Thursday, July 16, 2009

How Big Is It? Quality Over Quantity

I was reading an interesting post by fellow genealogy blogger Martin Hollick over at The Slovak Yankee which got me to thinking - does size really matter?

Of course Martin was talking about family tree charts and how while in my own recent post I commented about finally locating all 16 of my great-great-grandparents, it really is the width not the length that is important when it comes to one's own family tree. Martin states "The real works is knowing all your ancestors in any given generation. Researching one name is easy. Researching 128+ names takes some work."

What Martin was touching upon pertains to "quality over quantity" and something that is easy for genealogists to overlook. How many times has it happened that you mention to someone you've just met that you are involved with genealogy and then . . . BOOM! . . . their first question is, "So how far can you go back?" I would much rather have a small thoroughly researched tree and not take shortcuts rather than have a tree that reaches back 20 generations but whose roots are weak and not well-documented. That tree could fall over at any time.

* * *

As I get older, I do seem to be looking more for quality over quantity and I think this is only natural as people age. When it comes to gifts, I would rather be given an "experience" such as a spa day or tickets to a historical tour than an actual item. The same is true for me with my genealogical experiences. Here's what I mean:

  • Right now I've been following developments over at GenealogyWise which is one week old today - well not officially since I believe their launch date was officially set as tomorrow, July 17, 2009. While the site has seen rapid growth, I am hoping that they stress quality not quantity. They've had some missteps and stumbles (especially with a recent contest which looked for numbers to increase not the quality of content) but that is to be expected from a one-week old.

  • One common concern about GenealogyWise is the idea of standards. There seems to be a proliferation of groups at the site but no easy way to find the ones that have quality content and there are no standards as to what does or does not constitute a group. Also many are wielding the tired old "professional genealogist vs. hobby genealogist" sword which cuts both ways if you know what I mean. Standards are great if they actually mean something. And if they aren't used to constantly remind others whether they are inside or outside the margins.

  • There is also a great discussion going on over at Creative Gene in a post entitled To Group or Not To Group, That is the question . . . which also touches upon the theme of standards and quality. Read the comments to see the entire conversation and you'll realize that many of us who blog about our genealogy and family history love the idea of community but we want it to have meaning. There are some great suggestions about how to move the geneablogging group forward whether it be throught GeneaBloggers or some other means. Thank you Jasia for your post - I think the feedback it has generated is very valuable.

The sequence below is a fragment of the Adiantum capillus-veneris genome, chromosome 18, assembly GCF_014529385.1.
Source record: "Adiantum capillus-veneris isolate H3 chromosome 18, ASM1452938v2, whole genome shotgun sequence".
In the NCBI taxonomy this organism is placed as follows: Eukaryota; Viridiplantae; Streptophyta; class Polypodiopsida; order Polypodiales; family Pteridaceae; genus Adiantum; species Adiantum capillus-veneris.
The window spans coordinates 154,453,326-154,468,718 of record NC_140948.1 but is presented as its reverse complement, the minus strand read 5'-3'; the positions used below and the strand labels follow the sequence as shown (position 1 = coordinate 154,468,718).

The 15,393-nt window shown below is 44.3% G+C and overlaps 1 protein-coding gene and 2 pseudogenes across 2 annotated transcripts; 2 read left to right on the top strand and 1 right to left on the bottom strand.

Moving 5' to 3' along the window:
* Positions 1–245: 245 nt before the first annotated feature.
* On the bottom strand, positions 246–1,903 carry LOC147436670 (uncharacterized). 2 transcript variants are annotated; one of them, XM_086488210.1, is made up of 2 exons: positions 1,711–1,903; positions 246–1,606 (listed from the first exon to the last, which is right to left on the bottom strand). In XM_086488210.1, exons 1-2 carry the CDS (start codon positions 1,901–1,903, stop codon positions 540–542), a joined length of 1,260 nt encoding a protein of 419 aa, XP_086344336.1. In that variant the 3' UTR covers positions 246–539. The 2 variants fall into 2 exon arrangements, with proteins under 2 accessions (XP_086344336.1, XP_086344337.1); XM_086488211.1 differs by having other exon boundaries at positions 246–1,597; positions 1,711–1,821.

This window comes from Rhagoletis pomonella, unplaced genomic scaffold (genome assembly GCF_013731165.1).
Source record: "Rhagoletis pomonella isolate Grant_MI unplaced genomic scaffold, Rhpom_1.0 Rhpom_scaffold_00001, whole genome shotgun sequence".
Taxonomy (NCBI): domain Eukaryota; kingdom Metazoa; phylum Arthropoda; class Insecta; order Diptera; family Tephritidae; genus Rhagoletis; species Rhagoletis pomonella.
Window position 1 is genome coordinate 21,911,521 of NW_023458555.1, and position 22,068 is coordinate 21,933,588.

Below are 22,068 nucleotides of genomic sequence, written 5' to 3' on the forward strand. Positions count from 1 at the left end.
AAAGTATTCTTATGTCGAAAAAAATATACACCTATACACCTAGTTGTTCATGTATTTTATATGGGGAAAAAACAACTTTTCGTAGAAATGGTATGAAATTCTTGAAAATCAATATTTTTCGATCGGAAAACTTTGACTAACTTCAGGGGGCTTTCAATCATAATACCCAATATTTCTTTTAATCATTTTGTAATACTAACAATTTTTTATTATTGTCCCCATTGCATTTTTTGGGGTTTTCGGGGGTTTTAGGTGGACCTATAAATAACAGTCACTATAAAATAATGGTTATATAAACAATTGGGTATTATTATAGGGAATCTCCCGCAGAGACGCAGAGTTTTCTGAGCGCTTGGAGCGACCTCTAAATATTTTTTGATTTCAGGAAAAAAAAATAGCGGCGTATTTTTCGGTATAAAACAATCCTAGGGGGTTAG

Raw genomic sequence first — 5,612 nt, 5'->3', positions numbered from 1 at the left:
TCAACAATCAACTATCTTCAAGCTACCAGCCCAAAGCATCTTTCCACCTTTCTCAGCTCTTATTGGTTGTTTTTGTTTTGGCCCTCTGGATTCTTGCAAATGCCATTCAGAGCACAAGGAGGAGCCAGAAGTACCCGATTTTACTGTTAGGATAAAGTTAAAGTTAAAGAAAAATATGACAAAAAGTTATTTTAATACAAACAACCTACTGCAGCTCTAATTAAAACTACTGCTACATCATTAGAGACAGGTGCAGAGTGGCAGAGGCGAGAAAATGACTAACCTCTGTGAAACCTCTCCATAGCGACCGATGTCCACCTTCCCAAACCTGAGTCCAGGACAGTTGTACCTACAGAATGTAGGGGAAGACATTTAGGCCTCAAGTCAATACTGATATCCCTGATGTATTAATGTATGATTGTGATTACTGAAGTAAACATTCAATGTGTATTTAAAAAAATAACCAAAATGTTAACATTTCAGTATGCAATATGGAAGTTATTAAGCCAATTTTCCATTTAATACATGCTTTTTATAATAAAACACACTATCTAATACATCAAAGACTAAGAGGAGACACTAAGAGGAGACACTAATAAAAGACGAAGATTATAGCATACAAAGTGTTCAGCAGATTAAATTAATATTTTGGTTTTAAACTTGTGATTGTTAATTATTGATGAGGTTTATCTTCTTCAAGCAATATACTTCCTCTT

Is it just me or have there been some great thought-provoking posts in the genealogy blogosphere this week? Perhaps we've all recharged our batteries since Jamboree and now we are getting back to the business of sharing our collective knowledge, seeking quality over quantity, and asking the questions that need to be asked.

@ Copyright 2009, Thomas MacEntee


J. Moore said...

First, congratulations on the milestone. Always nice to round out a generation.

The difficulty of filling any given generation varies so tremendously between people of different backgrounds that I tend to pay little attention to it as a metric. There are consistently HUGE differences in the difficulty of proving lines for New Eng vs Cav Virg vs Scots-Irish vs Pa Dutch vs Quaker vs Nat Amer vs Afr Amer vs 20th cent East/SouEast Euro Imm vs 19th cent Eng/Irish Imm vs (etc, etc, etc). Even within region, stock, and class, there are large differences stemming from breadth/depth of extent records for various on counties of residence/death, etc.

I do agree that its better to be thorough than to simply ride your most prominent line back to an R&D 600 immigrant and call it good, but the results gotten from thorough investigation are going to vary quite a bit.

Your comments regarding both GW and the use and misuse of standards are right on I think.

I also found the discussion at Creative Gene interesting.

J. Moore said...

Argh. That should read RD 600, not "R&D 600." That'll teach me to comment before my coffee.

Well, no, it probably won't.

But it should.

FamilyTwigs (Sheri Bush) said...

Good post, Thomas. Something that has been bothering me after an incident with my file in the past couple of months. It's a really important question everyone must find the answer to at some point in their research. Very good read.

Martin said...

How does one have a blog to blog discussion???